UWM College of Letters & Science

NOTICE: Some of the Letters & Science Dean’s Office staff that were located in Holton Hall have moved temporarily to the Northwest Quadrant, fifth floor. Advisors are in Holton Hall (main reception desk is in the center of the first floor hallway) and Bolton Hall (for African American Student Services, American Indian Student Services, and Southeast Asian American Student Services). The new locations for the Dean and his administrative staff can be found at http://www4.uwm.edu/letsci/contact/.

The largest of UWM's schools and colleges, our curriculum spans all of the areas that are traditionally included in a liberal arts education: Humanities, Natural Sciences, and Social Sciences. Every L&S student graduates prepared for work or graduate school with a well-rounded foundation including practical knowledge in their chosen field and lifelong skills in critical thinking, problem solving, and communication.

Enhance your education with: undergraduate research, honors, service learning, study abroad, first-year seminars, and internships.

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Events Calendar
Oct 23
A Year of the Humanities 2014-15 event.

Noted on both sides of the Atlantic for her short fiction, Argentine writer Ana María Shua will read from her works.

This event is free and open to the public and will be held in the UWM Golda Meir Library, 4th Floor.

For more information contact César Ferreira at 414.229.1103 or cferr@uwm.edu or UWM Libraries Special Collections at 414.229.4345 or libspecial@uwm.edu

Sponsored by the UWM Department of Spanish and Portuguese and the UWM Libraries.

Supported by the Jewish Latin America Collection Associates, UWM Center for Latin American and Caribbean Studies, UWM Center for International Education, UWM College of Letters and Science, UWM Master of Arts in Language, Literature, and Translation, the Sam and Helen Stahl Center for Jewish Studies, and Sigma Delta Pi National Collegiate Hispanic Honor Scoiety.


Oct 23
UWM's Department of English is pleased to bring author Peter Rock to the Hefter Center.

Peter's most recent novel is The Shelter Cycle, which concerns the end of the world in Montana in 1990. His previous novel, My Abandonment, won an Alex Award, the Utah Book Award, and has been published in various countries and languages.

He is also the author of the novels The Bewildered, The Ambidextrist, This Is the Place, and Carnival Wolves, and a story collection, The Unsettling.

Rock attended Deep Springs College, received a BA in English from Yale University, and held a Wallace Stegner Fellowship at Stanford University. He has taught fiction at the University of Pennsylvania, Yale, Deep Springs College, and in the MFA program at San Francisco State University. His stories and freelance writing have both appeared and been anthologized widely. The recipient of a 2014 Guggenheim Fellowship, a National Endowment for the Arts Fellowship and other awards, he currently lives in Portland, Oregon, where he is a Professor in the English Department of Reed College.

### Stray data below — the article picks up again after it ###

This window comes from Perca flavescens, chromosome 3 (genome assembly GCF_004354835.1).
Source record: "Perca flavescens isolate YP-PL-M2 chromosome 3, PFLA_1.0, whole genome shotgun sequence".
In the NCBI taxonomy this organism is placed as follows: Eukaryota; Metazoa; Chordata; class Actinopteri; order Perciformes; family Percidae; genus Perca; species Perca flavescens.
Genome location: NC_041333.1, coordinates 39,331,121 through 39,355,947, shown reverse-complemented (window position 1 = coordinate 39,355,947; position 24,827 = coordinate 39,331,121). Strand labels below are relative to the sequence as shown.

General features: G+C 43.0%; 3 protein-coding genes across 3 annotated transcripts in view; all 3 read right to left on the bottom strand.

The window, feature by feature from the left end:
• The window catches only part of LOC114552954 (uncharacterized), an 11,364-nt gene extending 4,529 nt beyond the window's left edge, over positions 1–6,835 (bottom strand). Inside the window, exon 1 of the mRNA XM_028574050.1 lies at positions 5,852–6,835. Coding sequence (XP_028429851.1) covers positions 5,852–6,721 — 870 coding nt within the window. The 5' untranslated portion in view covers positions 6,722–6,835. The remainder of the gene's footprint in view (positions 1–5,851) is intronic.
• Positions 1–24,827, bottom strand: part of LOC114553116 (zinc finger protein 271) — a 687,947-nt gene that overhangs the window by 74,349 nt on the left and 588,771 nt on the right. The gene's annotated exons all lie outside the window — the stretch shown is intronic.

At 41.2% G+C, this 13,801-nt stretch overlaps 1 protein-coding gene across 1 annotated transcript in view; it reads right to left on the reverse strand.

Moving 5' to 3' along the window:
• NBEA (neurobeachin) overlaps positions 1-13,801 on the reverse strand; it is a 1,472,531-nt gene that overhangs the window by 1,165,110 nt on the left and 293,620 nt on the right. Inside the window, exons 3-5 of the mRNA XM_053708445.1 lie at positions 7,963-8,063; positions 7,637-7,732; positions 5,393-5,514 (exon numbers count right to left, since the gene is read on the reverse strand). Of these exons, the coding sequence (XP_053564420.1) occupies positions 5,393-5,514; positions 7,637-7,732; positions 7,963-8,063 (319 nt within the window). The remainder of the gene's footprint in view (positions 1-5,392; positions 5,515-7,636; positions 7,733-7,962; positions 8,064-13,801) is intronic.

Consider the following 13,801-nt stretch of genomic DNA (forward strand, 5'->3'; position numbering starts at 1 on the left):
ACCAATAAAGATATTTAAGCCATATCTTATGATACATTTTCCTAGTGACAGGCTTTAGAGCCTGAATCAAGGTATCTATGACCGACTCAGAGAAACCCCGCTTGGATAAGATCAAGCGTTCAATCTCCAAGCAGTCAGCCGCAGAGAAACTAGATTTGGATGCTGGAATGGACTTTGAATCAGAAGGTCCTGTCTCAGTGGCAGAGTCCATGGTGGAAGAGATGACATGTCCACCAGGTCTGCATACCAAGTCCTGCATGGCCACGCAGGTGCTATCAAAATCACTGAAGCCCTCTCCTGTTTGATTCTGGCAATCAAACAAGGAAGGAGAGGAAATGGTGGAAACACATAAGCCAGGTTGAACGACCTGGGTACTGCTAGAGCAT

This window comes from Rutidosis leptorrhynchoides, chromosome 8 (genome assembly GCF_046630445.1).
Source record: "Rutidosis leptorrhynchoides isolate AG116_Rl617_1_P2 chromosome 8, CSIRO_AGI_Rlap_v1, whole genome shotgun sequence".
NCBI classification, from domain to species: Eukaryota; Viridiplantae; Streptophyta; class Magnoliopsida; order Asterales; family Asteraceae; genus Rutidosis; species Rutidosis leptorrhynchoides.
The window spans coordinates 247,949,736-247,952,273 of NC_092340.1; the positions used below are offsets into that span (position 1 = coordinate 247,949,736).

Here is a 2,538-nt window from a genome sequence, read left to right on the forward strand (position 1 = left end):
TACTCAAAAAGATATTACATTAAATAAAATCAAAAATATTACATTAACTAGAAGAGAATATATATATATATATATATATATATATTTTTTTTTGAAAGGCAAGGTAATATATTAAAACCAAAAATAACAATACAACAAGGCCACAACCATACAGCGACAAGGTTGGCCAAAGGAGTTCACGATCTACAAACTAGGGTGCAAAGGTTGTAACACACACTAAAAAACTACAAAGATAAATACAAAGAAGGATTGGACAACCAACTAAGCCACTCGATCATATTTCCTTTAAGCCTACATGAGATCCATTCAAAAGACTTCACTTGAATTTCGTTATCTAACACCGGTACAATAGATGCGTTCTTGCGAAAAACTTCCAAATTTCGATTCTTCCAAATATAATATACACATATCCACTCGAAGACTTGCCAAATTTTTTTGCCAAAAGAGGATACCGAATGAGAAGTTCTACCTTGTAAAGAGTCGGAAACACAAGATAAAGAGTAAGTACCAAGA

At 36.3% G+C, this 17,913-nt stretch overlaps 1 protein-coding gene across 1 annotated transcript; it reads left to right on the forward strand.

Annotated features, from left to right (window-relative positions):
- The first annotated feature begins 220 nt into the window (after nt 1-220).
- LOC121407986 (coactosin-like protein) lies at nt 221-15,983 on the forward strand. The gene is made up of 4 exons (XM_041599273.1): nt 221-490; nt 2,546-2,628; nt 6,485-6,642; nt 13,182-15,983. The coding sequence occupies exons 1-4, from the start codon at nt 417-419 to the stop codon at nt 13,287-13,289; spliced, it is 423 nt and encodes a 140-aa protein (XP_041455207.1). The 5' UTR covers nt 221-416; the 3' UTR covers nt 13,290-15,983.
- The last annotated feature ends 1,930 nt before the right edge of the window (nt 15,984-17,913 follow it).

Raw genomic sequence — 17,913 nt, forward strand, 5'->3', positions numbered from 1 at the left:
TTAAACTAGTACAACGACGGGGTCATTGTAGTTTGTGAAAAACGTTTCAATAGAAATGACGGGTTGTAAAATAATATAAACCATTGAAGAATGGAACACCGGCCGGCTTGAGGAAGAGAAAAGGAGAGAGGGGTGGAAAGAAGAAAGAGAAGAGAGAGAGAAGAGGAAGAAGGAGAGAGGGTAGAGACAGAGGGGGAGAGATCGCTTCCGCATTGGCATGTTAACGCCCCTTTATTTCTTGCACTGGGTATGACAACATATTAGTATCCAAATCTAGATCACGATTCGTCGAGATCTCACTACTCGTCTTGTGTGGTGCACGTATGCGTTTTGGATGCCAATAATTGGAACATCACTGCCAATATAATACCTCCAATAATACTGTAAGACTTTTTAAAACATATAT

His next novel Klickitat will be published in fall 2015 or spring 2016, and his novel-within-photographs Spells will be shown at Blue Sky Gallery in 2015.

Oct 24
Michael Hasselmo, Dept. of Psychology and Brain Sciences, Boston University, presents "Grid Cells in Entorhinal Cortex: Mechanisms and Function" in UWM's Sheldon B. Lubar Hall, room S185.

Sponsored by the UWM Neuroscience Program.


Oct 24
Dr. Jung Won Son from the Bartlett School of Planning at University College London presents in the American Geological Society Library within the Golda Meir Library.

Oct 24
A 2014-15 Year of the Humanities event.

This lecture examines the damaging effects of neoliberal reason on democratic principles and ideals.

Wendy Brown from UC-Berkeley argues that the value and values of democracy are challenged today not merely by the unrestrained power of finance capital and large corporations, or by extreme and growing economic inequality. Rather, they are undermined by an economic form of reason and governance that is undoing the constituent terms of democracy—freedom, equality, citizenship, rights, and above all, popular sovereignty.

In Curtin Hall, Room 175.


Oct 24
Madhusudan Dey, Dept. of Biological Sciences, UW-Milwaukee, presents "Sensing and Signaling in Endoplasmic Reticulum Stress" in Lapham Hall N101.

Coffee and cookies served outside the lecture hall from 3:30 to 4:00pm.

Sponsored by the UWM Department of Biological Sciences.


Oct 24
A Year of the Humanities 2014-15 Event.